“I’ll guarantee to you is that everybody, whether they want to admit it or not, they’re a heartbeat away of being homeless,” says Kendel Scaffe, a former U.S. Marine, as she makes her way to a bus stop.
Although she uses a cane to walk, Scaffe’s steps are sure, determined, and measured. She has donned her dark blue Marine ballcap, emblazoned with “WOMAN VETERAN” stitched across the crown in gold letters.
Scaffe is one of about 10,000 female military Veterans who call San Antonio “home.” Only, she didn’t have one. For years.
“Bad things happen to good people,” she remarks. “You have the pride that you’re a Marine, whether you’re on the streets, or in a house. You’re a Marine. You can handle it,” she adds.
While Scaffe was busy finding stability in her life, her adopted city, San Antonio, was being recognized for its efforts to help the homeless. A city publication listed the city’s high achievement:
“In January 2015, Mayor Ivy Taylor signed on to the national Mayors Challenge to End Veteran Homelessness, and on May 9, 2016, the U.S. Interagency Council on Homelessness, the U.S. Department of Housing and Urban Development, and the U.S. Department of Veterans Affairs confirmed the City of San Antonio had effectively ended Veteran homelessness.”
Scaffe scoffs when she hears that and believes many of the homeless Veteran women are flying below the radar.
She says she hopped from one family member’s couch to another, or slept in cars as she searched for work. The military trained her for survival. And that training, she says, keeps her and her fellow women Veterans, off the streets.
“They (female Veterans) think they can push through it. Because women are told, ‘just push through the pain; you push through the hard times,’ and as a result when they get out they don’t have a job, or they can’t find a job because they’re experiencing mental health problems,” says Scaffe.
Those problems include post-traumatic stress disorder (PTSD). Experts say since more women serve in combat roles, they leave the service with combat trauma, in some cases coupled with sexual harassment they experienced while working alongside their male counterparts. Those scars make adjusting to civilian life much harder.
Researcher Lily Casura has spent years studying homelessness, especially among women Veterans.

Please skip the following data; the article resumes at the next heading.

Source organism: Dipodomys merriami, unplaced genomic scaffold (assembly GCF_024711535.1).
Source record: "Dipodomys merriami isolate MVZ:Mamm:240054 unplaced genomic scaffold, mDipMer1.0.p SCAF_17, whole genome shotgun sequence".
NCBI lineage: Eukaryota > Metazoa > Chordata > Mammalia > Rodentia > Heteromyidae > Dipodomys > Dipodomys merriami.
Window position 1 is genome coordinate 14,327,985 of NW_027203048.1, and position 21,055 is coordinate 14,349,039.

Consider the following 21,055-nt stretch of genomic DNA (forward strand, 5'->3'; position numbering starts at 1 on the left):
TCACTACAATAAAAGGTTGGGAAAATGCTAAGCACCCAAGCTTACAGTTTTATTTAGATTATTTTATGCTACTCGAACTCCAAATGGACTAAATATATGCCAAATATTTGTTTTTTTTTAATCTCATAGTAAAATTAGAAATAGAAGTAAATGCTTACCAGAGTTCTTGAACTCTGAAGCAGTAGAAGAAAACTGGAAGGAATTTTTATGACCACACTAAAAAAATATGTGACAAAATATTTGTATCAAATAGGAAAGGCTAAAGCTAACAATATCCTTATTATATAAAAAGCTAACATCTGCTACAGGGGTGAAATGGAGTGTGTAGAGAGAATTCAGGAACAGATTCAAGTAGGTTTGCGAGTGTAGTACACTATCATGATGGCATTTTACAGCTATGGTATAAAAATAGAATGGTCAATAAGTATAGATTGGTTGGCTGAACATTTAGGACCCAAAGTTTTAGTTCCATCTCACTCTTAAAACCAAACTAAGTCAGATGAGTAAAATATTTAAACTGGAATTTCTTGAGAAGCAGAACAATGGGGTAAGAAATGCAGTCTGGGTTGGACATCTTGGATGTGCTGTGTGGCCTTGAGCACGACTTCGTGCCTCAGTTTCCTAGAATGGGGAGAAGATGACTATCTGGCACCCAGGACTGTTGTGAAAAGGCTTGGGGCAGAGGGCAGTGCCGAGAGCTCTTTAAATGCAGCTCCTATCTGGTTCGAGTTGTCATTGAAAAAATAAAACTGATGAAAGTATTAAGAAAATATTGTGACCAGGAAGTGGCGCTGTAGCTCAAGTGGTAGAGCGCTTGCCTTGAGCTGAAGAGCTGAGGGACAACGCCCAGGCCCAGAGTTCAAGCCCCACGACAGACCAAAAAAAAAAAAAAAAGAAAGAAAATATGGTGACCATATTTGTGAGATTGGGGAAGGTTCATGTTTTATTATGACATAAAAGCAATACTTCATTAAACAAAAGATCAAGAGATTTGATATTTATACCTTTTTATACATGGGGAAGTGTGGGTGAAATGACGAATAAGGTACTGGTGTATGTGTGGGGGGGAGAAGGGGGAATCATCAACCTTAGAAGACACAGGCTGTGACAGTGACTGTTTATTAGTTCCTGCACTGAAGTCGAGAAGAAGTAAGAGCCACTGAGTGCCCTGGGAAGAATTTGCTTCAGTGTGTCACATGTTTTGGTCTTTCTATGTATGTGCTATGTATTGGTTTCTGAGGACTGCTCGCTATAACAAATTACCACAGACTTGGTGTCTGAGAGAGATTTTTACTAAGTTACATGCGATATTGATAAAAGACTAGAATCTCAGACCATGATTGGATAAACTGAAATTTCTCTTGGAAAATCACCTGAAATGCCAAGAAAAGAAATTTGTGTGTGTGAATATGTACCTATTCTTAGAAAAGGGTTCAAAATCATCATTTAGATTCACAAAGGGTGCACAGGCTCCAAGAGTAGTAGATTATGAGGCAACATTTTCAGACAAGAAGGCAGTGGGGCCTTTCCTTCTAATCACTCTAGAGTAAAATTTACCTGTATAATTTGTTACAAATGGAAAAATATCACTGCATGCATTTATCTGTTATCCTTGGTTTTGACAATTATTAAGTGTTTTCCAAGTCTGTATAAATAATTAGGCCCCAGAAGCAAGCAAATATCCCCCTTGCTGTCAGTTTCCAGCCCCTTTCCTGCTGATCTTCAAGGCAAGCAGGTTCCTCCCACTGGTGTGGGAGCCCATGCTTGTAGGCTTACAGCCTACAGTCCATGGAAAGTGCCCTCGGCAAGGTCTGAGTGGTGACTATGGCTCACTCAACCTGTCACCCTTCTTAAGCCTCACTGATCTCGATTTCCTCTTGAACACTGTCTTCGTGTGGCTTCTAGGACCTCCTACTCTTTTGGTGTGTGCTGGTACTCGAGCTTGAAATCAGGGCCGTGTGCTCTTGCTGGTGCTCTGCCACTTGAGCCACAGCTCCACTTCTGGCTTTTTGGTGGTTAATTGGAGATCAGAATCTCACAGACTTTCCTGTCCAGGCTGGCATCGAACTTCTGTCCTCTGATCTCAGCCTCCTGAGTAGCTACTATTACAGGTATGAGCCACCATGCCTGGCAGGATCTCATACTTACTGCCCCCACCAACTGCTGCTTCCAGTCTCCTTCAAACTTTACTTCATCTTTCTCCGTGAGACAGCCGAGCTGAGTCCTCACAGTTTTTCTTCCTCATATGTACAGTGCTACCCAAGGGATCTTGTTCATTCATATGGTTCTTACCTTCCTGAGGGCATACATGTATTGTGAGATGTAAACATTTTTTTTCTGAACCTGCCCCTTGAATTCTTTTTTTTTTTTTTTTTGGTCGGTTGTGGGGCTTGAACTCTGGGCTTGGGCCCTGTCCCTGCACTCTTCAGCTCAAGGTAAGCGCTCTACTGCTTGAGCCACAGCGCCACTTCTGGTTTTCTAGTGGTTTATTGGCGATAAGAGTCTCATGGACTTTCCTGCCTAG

“They start to struggle immediately, within the first six months, within the first year,” says Casura.
“There are even ones who are struggling before they leave the military, as they anticipate they have nowhere to go,” she adds.
Casura says being “off the streets” means female homeless Vets are being under-counted and under-served by the organizations who seek to help them.
In Military City, USA, Casura estimates the homeless female Veteran population at more than 300, and nearly all of them are invisible.
Katie Herrera, a social worker with the Veterans Administration, agrees.
“I think for women, it’s obviously a scary and much more vulnerable position to be in, being out and alone. They try to do everything they can to utilize every resource they can before they actually have to be out on the streets,” said Herrera.
We joined Herrera and some other retired servicemembers working for the Veterans Administration for the annual “Point in Time” count. Hundreds of volunteers hit the streets in San Antonio, part of a nation-wide, 24-hour period in January to seek out and identify the homeless and “count” them in their camps or on the streets.
“The big piece is really connecting people with resources, making sure people are aware they don’t have to stay out on the street,” says Herrera.
The VA has a Community Residential Care Program that will help place Veterans with affordable housing as well as programs to help them become more financially and emotionally stable.
It’s a cold January night as our group comes upon an older gentleman, going through a garbage can near the gas pumps of a truck stop off Interstate-35. His grey hair is long, competing with a long, wispy beard.
“So, you’re homeless?” Herrera politely asks.
He stops his rummaging long enough to notice the small crowd that has gathered around him.
He and Herrera make direct eye contact. His eyes appear to be smiling; hers appear warm and compassionate.
“Homeless? Dang right!” he exclaims.
“Would you mind answering a few questions for us?” asks Herrera.
“I’ll answer anything you want,” he responds.
This is a Point in Time contact: where information and some personal items are exchanged, the individual given an opportunity to get assistance, and a barrage of questions are asked and answered. We find out our homeless man isn’t a Veteran, but says he has plenty of respect for those who’ve served.
He shakes hands and accepts a blanket before moving on.
Herrera says the chances of finding a female Vet is nearly impossible during the Point in Time search.
“I don’t want to see anyone on the street, especially not a Veteran,” she says as she lights up a dark alley with her flashlight.
She added, “True homeless women won’t panhandle. They will find a way to eat, find shelter, have clothing. They will find it. But in the process, they don’t want anybody to know they’re a Veteran, because they feel ashamed they are in this situation.”
Back at the bus stop, Scaffe tells us volunteers would’ve never found her.
And even if they did, Scaffe technically does not count as homeless: That’s because the federal government has changed the official meaning over the years. Couch-surfing or staying with relatives, like Scaffe did, is not considered “homeless.”
Scaffe says it should be for a female Veteran’s sake.
“It’s a vicious circle and it’s very hard to break,” she said. “I’ve been there. I’ve seen it. I don’t like it.”
Scaffe has been getting help and a home through the VA’s Community Residential Care Program since 2012. She encourages all Veterans to reach out to their local VA facility.